CFSI to release unseen films in phases
Mumbai: Connoisseurs of classic cinema will be treated to a host of rare films, which include creations of noted directors Shyam Benegal and Riturparno Ghosh, as the Children’s Film Society of India is set to release a rich package of 251 films in phases.
Having been produced since CFSI’s inception in 1956, these children films failed to get released in theatres due to reluctance of production houses, which preferred commercial films over them.
A few prominent films awaiting the release are Benagal’s “Charandas Chor”, “Heerer Aguthi” by Ghosh, “Woh” from Buddhadeb Dasgupta and ‘Laadli’ (The Darling) by Mazahir Rahim, among others.
Many of these movies, made in as many as ten regional languages, have won prestigious national and international awards.
The scope of meaningful cinema and the distribution system were not democratic and children filmmakers did not get opportunities to screen their films in cinema halls, which further discouraged the making of children films, according to CFSI CEO Shravan Kumar.
“Initially, we shortlisted 100 films from our archive and converted them into digital cinema package or commonly known as DCP-2K that enables films for theatre screening in multiplexes,” Kumar told PTI.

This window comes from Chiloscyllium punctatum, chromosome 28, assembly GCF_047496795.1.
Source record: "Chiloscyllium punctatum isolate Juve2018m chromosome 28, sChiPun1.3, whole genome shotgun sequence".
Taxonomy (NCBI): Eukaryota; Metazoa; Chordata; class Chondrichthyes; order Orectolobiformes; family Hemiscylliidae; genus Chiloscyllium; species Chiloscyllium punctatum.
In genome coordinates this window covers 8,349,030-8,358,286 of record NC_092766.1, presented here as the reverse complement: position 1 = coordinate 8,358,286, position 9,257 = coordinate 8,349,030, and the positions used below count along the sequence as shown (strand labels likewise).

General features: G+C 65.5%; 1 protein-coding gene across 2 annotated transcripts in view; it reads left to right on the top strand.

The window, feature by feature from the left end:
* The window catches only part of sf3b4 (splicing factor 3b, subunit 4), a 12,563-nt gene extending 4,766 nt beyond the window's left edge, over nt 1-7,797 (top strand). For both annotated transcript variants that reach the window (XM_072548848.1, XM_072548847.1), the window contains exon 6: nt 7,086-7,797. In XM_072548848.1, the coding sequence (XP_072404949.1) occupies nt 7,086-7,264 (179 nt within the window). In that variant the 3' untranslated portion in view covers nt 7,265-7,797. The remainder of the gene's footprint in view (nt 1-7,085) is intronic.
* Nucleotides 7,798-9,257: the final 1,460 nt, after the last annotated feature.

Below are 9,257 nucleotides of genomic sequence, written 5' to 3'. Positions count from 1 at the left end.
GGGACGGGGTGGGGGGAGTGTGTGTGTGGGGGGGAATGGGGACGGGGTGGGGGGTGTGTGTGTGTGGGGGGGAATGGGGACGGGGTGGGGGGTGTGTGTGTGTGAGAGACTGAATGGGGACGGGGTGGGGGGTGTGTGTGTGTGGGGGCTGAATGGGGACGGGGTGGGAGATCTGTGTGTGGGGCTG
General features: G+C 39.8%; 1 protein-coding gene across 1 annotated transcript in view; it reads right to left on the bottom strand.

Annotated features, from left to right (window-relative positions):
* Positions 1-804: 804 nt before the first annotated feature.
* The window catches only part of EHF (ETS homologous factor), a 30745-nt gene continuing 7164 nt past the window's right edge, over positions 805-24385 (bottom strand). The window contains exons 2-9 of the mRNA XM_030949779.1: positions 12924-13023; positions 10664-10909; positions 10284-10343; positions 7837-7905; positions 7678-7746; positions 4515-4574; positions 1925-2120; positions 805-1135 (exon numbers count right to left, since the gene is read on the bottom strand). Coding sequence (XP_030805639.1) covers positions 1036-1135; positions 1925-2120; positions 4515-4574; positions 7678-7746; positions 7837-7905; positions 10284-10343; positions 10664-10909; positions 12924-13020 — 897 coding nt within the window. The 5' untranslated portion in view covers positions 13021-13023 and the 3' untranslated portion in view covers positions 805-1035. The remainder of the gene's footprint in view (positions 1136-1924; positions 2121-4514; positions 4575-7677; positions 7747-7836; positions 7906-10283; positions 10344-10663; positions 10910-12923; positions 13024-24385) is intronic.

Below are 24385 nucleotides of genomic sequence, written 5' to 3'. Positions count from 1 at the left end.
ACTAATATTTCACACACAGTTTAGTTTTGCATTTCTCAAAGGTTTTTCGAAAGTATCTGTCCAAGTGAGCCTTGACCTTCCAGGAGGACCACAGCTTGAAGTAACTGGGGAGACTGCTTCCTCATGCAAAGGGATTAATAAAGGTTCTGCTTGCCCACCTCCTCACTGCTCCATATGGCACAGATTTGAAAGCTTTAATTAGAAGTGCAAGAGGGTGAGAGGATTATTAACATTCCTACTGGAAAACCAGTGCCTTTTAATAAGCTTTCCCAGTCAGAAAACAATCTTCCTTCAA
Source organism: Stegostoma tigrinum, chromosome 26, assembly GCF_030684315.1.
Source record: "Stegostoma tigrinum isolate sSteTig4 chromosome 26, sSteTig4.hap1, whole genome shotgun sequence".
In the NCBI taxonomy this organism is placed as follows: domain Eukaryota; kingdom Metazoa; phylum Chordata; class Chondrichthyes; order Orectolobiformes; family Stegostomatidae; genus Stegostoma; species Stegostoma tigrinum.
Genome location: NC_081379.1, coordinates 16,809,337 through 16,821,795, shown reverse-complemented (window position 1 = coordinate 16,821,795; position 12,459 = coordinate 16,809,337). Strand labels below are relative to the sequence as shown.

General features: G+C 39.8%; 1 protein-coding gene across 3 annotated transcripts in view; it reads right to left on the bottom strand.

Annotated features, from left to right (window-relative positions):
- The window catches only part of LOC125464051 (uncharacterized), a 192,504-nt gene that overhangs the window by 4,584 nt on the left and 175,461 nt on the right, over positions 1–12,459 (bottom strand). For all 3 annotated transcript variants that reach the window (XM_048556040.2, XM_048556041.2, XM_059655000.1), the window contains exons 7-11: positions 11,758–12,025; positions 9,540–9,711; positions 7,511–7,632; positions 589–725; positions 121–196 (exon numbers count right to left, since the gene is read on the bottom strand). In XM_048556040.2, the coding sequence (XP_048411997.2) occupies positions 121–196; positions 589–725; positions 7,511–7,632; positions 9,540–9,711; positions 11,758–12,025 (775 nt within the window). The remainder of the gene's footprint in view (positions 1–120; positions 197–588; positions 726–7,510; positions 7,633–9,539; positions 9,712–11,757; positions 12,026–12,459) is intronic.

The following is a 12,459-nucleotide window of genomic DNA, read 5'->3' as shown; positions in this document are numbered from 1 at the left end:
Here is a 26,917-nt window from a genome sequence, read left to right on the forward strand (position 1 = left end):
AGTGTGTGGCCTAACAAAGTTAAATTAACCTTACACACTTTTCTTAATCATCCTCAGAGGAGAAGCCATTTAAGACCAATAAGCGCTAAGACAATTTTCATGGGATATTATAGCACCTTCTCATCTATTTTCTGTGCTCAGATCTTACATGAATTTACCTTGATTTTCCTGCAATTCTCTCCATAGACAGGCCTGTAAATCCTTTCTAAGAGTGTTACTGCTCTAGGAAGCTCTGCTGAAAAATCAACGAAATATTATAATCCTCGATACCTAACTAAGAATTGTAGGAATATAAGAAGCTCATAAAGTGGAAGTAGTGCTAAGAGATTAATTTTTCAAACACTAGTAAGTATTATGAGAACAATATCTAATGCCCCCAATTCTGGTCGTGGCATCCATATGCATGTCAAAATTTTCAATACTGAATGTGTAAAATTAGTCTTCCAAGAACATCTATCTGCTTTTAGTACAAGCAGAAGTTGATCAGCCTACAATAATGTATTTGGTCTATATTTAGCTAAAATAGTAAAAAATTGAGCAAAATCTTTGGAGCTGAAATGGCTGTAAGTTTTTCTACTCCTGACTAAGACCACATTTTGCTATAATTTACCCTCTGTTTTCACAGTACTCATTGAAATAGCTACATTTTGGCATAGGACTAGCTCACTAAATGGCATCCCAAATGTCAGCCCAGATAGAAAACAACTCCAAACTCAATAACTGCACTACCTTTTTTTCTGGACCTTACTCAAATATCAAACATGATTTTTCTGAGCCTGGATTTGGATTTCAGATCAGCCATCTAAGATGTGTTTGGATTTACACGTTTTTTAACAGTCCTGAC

The reels of these films were converted into the digital format and stored in the National Film Archive of India. “Gattu” was the first film that was released in July 2012.
Kumar said CFSI was also in the process of developing a dedicated website for information related to the screening of films.
“We would also ask schools and residential associations to screen these films on their premises,” he said.
On the delay in getting these films released in earlier years, Kumar said, “There were two reasons. First, the system was not democratic and the concept of ‘might is right’ ruled and only commercial films received favourable treatment.”
He said the advent of “corporatisation” of distribution and exhibition is the second reason that “has pushed over the scope for meaningful cinema including the children’s cinema.”